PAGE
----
\Hint{Do induction on $|x| + |y|$.}
Conclude that
$\#_{\Sym{1}}\pth{ m(x,y)} = \#_{\Sym{1}}(x) +
\#_{\Sym{1}}(y)$. and $\abs{m(x,y)} = \abs{x} + \abs{y}$.
[This part is somewhat tedious if you write carefully all
the details out explicitly. Avoid repetition by stating
that you are (essentially) repeating an argument that was
already seen in the proof.]
\medskip%
\item Prove by induction that for any two strings $x,y$ of
the form $\Sym{0}^* \Sym{1}^*$, we have that $m(x,y)$ is of
the form $\Sym{0}^* \Sym{1}^*$.
\medskip%
\item Prove (using the above) that
$(x \Cdot y)^s = m(x^s, y^s)$ for all strings
$x, y \in \brc{\Sym{0},\Sym{1}}^*$.
\end{questions}
}{}{}
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\medskip%
\newcommand{\bu}{\bf u}%
\newcommand{\bv}{\bf v}%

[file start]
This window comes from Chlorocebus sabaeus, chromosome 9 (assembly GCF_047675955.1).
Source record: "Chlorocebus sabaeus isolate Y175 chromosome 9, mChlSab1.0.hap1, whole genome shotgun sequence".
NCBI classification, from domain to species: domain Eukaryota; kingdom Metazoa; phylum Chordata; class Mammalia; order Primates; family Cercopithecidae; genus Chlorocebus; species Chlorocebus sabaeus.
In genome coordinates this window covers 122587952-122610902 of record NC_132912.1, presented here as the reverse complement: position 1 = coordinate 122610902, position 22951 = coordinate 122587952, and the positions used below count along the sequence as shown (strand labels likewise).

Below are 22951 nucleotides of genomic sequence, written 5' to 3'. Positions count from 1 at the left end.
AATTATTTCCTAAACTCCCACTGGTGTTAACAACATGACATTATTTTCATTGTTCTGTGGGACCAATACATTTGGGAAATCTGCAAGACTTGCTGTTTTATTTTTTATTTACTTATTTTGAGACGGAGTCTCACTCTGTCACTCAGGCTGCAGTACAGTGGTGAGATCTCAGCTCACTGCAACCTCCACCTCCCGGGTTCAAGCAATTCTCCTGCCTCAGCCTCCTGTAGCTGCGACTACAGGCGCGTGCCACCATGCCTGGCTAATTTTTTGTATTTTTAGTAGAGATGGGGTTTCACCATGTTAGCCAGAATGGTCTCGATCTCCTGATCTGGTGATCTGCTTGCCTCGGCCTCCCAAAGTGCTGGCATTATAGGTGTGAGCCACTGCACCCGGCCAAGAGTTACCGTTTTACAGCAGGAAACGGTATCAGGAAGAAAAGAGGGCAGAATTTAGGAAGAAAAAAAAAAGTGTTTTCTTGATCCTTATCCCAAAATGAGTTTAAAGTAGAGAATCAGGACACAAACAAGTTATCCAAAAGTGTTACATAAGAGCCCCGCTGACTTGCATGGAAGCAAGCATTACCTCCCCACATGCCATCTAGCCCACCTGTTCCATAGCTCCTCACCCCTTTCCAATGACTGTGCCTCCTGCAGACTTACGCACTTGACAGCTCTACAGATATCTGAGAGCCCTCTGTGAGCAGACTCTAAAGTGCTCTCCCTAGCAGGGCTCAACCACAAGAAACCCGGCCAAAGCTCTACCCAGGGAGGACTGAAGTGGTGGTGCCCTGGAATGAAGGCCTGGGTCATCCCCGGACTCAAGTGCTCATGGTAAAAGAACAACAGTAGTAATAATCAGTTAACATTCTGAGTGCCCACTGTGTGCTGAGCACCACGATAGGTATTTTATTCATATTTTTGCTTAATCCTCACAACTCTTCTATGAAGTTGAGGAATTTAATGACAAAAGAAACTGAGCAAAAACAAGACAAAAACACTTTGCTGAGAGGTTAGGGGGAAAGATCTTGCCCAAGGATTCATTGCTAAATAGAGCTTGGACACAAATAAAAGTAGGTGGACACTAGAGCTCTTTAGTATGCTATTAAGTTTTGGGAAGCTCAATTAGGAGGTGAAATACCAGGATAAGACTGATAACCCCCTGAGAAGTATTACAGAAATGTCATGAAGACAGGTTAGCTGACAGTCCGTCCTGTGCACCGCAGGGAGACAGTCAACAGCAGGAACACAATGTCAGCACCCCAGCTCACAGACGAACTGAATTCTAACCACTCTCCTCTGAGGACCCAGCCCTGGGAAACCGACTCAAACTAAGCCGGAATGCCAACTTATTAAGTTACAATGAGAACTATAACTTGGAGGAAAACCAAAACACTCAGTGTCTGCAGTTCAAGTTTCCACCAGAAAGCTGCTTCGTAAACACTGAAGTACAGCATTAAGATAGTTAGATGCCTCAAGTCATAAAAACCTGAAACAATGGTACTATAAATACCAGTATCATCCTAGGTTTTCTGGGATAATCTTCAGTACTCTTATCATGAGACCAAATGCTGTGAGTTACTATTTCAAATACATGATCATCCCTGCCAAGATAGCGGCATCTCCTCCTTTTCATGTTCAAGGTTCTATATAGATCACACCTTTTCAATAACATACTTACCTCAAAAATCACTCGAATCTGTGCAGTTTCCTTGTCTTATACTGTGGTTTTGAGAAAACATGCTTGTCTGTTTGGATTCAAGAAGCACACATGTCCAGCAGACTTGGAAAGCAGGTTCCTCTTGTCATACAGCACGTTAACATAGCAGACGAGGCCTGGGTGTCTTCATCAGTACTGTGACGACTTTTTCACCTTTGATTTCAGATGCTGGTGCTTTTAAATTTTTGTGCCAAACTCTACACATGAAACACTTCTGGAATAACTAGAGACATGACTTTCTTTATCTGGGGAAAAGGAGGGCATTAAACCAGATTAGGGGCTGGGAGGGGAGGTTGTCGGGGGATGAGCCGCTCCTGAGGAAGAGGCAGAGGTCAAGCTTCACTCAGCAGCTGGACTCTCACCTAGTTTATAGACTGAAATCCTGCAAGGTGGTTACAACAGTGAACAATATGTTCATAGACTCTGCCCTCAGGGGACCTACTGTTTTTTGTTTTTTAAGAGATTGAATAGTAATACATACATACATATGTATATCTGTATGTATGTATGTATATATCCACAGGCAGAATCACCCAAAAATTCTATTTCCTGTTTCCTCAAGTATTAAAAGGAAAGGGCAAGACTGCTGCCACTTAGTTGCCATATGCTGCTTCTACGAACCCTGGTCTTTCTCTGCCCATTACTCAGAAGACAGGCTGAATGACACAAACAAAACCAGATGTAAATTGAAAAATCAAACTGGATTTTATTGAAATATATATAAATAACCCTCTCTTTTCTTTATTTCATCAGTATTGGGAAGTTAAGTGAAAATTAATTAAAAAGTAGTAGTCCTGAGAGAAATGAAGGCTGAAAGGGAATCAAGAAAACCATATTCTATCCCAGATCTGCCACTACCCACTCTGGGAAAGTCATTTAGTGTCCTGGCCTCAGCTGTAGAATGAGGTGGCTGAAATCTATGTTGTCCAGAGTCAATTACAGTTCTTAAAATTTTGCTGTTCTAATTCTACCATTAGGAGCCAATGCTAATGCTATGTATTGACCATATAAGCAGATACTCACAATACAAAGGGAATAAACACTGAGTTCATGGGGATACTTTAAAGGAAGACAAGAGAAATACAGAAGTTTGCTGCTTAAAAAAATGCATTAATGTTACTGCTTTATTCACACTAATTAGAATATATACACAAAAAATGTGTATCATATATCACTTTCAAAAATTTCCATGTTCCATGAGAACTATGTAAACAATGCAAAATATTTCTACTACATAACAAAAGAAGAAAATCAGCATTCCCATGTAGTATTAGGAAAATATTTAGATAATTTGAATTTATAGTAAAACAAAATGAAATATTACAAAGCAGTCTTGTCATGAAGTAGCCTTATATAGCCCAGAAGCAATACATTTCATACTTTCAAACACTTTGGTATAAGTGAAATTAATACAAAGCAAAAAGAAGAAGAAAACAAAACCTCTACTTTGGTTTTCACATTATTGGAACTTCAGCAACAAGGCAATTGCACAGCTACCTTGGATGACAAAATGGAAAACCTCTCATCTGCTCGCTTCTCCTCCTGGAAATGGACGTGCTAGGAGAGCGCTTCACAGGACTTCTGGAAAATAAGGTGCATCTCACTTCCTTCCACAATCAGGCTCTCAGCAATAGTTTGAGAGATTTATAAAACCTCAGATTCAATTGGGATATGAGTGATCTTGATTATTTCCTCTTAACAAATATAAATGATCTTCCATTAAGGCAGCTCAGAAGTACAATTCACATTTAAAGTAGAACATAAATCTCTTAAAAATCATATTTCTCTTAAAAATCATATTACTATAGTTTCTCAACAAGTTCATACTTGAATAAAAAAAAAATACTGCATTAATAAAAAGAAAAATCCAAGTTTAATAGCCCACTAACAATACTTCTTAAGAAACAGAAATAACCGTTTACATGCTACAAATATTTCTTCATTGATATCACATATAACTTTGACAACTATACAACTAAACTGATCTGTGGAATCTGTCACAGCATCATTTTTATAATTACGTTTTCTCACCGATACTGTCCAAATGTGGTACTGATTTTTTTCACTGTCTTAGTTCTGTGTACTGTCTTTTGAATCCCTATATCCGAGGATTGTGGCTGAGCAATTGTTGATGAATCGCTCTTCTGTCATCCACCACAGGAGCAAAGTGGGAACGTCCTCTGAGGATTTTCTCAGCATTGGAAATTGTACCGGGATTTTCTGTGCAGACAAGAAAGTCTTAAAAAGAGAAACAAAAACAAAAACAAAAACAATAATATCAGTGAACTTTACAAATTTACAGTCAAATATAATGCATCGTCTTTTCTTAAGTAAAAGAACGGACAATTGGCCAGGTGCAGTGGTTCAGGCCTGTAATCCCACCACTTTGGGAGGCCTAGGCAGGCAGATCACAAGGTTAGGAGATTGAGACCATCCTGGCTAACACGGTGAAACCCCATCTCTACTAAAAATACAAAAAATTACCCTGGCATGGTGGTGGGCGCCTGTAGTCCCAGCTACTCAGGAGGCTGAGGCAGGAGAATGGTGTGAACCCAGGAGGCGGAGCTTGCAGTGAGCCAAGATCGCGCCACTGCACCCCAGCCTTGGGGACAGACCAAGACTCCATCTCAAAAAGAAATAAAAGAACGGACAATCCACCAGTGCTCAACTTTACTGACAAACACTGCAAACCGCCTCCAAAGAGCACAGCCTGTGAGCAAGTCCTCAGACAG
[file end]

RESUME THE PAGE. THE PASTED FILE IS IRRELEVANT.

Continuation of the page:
\item \HWProblem{100}{Walk on the grid.}{%
Let $p_0=(x_0,y_0)$ be a point on the positive integer grid
(i.e., $x_0, y_0$ are positive integer numbers). A point
$(x,y)$ is \emphi{good} if $x=y$ or $x=0$ or $y=0$. For a point
$p=(x,y)$ its \emphi{successor} is defined to be
\begin{align*}
\alpha(p)
=
\begin{cases}
(x,y-x -1) & y > x \qquad \text{(vertical move)}\\
(x-y - 1,y) & x> y \qquad \text{(horizontal move).}
\end{cases}
\end{align*}
Consider the following sequence $W(p_0) = p_0, p_1, \ldots$
computed for $p_0$. In the $i$\th stage of computing the
sequence, if $p_{i-1}$ is good then the sequence is done as we
arrived to a good location. Otherwise, we set
$p_i = \alpha(p_{i-1})$.
\begin{questions}%[(A)]
\item Prove, by induction, that starting with any point $p$
on the positive integer grid, the sequence $W(p)$ is finite
(i.e., the algorithm performs a finite number of steps
before stopping).
\item (Harder.) Given such a sequence, every step between
two consecutive points is either a vertical or a horizontal
move. A \emphi{run} is a maximal sequence of steps in the
walk that are the same (all vertical or all
horizontal). Prove that starting with a point $p =(x,y)$
there are at most $O( \log x + \log y)$ runs in the
sequence $W(p)$.
\end{questions}
}{}{}{}
\end{questions}
\end{document}